Both Fincher and the 2009 version’s director, Niels Arden Oplev, do a fine job of adapting the novel. Oplev’s attempt (scripted by Nikolaj Arcel and Rasmus Heisterberg) is the more traditional of the two, and as such plays more like a classic crime procedural. Watched strictly as a crime thriller, the Swedish film has the edge, as the pacing is more even and the clues are revealed and analyzed clearly. This is not necessarily so with the American version, which places the emphasis more on tone and mood. Fincher’s movie delivers its procedure in big clods of exposition, as opposed to Oplev’s method of uncovering the mystery more evenly.
But in Dragon 2011 that tone and mood, as well as just the right touch of humor (with the help of star screenwriter Steven Zaillian), are what give the movie its flavor. Fincher may be overrated as a director, but he can sure build suspense and dread. Witness the fine job he does near the end of the film with Lisbeth combing through the archives of the Vangers’ company. Not every director can wring tension from such an innocuous setting.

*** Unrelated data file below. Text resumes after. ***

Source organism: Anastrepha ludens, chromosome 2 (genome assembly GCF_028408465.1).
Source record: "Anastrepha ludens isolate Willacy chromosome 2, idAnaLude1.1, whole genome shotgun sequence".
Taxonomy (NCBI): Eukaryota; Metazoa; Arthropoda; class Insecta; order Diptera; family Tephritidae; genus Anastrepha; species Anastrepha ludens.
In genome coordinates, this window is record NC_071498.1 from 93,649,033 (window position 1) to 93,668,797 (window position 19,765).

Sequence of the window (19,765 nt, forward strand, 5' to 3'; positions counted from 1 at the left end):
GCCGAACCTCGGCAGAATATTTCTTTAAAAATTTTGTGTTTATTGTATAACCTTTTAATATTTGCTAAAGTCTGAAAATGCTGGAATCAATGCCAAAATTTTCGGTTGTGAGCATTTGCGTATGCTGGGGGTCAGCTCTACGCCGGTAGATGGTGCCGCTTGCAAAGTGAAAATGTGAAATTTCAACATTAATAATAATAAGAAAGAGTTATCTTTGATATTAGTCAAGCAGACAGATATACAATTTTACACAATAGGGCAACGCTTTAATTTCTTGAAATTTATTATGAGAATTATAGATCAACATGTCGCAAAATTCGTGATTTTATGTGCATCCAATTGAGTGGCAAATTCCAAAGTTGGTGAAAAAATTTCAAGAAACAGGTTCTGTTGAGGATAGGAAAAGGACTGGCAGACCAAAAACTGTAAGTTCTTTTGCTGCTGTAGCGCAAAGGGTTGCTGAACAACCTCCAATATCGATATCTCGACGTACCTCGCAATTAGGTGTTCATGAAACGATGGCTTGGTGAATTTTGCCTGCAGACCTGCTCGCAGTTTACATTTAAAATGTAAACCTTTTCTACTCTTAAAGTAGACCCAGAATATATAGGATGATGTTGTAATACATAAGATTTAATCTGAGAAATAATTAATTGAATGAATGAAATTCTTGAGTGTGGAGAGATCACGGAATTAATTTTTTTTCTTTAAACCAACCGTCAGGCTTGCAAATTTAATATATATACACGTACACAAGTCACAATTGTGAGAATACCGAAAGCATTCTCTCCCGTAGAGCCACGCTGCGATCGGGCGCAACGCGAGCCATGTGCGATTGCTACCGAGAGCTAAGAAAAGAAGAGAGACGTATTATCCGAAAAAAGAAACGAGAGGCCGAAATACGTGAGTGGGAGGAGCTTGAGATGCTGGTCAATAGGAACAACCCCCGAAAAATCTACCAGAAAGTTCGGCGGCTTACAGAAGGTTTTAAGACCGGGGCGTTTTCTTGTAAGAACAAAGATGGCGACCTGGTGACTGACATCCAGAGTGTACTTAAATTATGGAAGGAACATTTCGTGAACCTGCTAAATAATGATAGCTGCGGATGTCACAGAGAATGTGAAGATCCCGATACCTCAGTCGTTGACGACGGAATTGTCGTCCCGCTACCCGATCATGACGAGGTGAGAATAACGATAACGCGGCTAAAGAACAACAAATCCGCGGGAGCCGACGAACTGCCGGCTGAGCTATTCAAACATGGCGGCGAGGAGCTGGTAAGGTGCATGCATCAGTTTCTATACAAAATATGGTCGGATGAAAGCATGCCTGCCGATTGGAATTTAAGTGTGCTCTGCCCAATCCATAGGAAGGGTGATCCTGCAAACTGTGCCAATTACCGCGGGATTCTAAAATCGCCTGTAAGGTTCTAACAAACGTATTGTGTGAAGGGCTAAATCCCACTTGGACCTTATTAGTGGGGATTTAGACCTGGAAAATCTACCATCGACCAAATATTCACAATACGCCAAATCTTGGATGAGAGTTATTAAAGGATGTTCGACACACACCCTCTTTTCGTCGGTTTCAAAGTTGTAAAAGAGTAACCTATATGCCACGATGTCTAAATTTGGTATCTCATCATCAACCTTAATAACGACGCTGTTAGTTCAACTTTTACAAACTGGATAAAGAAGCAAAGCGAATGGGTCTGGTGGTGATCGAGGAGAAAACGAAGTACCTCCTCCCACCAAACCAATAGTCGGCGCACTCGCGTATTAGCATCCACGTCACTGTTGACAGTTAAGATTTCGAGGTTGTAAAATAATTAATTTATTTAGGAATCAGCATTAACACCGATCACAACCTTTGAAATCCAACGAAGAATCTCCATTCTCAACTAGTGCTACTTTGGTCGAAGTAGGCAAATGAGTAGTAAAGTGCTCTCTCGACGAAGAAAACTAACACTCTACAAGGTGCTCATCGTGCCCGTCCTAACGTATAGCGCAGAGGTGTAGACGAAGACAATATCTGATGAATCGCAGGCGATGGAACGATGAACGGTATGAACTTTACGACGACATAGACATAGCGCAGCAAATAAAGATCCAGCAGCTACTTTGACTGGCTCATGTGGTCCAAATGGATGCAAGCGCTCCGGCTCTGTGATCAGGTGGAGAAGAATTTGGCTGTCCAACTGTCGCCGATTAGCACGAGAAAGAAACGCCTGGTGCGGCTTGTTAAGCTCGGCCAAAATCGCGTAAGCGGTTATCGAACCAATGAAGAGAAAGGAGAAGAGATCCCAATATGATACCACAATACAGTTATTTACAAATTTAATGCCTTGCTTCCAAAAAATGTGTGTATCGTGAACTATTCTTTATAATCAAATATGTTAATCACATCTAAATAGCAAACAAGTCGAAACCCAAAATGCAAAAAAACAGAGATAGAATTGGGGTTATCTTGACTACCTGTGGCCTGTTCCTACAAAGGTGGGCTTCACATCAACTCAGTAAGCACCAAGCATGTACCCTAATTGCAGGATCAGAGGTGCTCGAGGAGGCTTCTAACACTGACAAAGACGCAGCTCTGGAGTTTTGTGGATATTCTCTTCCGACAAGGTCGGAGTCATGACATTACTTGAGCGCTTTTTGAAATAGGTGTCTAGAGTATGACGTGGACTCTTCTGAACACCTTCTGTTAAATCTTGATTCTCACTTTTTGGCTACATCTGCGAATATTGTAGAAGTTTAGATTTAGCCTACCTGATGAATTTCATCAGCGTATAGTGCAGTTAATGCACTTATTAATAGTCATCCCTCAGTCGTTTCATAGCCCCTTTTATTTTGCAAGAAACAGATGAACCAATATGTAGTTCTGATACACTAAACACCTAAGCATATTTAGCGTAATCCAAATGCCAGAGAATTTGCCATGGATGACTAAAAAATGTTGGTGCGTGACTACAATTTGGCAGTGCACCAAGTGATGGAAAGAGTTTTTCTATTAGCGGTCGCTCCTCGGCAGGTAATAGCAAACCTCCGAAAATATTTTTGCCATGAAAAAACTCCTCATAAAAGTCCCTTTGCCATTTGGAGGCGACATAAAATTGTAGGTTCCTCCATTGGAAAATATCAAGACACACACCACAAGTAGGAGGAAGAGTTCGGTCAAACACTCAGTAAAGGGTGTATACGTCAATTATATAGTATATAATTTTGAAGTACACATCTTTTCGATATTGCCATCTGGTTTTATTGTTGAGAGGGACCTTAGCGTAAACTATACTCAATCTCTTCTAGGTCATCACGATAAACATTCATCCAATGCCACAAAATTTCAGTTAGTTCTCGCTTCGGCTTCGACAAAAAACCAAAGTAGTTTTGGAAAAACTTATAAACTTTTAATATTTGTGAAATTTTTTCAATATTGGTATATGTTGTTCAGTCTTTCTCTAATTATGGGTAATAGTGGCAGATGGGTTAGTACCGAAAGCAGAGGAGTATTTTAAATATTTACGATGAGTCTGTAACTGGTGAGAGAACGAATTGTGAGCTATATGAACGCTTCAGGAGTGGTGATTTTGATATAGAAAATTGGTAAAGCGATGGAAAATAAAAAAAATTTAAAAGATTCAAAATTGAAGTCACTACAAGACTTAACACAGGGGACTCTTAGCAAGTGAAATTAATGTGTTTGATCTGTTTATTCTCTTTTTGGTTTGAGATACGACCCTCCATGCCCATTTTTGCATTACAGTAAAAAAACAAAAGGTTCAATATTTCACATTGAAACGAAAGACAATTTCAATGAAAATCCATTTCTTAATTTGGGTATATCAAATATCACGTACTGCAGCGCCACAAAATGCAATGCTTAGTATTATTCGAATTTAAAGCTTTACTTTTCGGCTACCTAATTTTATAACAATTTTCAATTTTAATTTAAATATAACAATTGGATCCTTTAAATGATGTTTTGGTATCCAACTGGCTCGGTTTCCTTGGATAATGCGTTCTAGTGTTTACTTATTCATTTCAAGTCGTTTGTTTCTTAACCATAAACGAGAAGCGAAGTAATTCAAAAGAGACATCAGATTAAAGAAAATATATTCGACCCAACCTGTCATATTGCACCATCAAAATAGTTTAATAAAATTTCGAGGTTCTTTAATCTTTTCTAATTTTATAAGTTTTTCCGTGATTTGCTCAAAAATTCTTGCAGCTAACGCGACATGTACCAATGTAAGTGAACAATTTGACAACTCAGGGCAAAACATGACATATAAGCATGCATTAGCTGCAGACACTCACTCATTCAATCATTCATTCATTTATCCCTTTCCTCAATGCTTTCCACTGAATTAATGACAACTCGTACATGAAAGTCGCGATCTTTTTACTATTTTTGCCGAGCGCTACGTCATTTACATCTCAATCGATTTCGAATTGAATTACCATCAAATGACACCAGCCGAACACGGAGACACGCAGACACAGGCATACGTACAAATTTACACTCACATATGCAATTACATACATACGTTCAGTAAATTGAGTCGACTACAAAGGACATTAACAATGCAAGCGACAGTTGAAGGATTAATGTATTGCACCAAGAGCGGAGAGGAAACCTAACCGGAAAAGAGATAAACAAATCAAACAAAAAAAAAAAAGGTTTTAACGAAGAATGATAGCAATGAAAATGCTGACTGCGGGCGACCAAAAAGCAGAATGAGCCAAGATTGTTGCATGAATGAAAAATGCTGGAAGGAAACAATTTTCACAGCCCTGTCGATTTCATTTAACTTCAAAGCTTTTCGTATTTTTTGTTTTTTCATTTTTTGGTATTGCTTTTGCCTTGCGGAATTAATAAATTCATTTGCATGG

Hollywood’s Dragon also scores more points with its casting of the title character. Although Rapace-as-Lisbeth has a rabid fan base (which lobbied, unsuccessfully, for her to reprise her role in the new version), Mara is more affecting in the role. Pale and gaunt, she cuts a very striking figure while her almost wispy look gets her vulnerability across. This combination is difficult to act convincingly; Mara pulls it off well. Rapace also does excellent work but, although “uglied” for the role, we can’t escape the fact that she’s a beautiful actress playing a role. She’s also physically strong and although this fits the character, it takes away from that vulnerability so crucial to the character.
Dragon is a strange beast; although Lisbeth is not the lead investigator or even the main player in the drama, really, she’s the heart of the story and easily the most riveting personality in it.
She’s what elevates the books and the films, making them something special. So the success of any adaptation depends on her portrayal, and on that basis, Dragon ’11 scores more points.
Both of our films are very good, audience-pleasing Dragons. The current version features a more memorable Lisbeth and has a tastier atmosphere of gloom and trepidation. While the earlier film delivers a cleaner story, the more important elements in this tale are mood and, especially, its central character. Since Fincher more memorably and effectively delivers both, it’s his adaptation of The Girl With the Dragon Tattoo that wins this monster battle.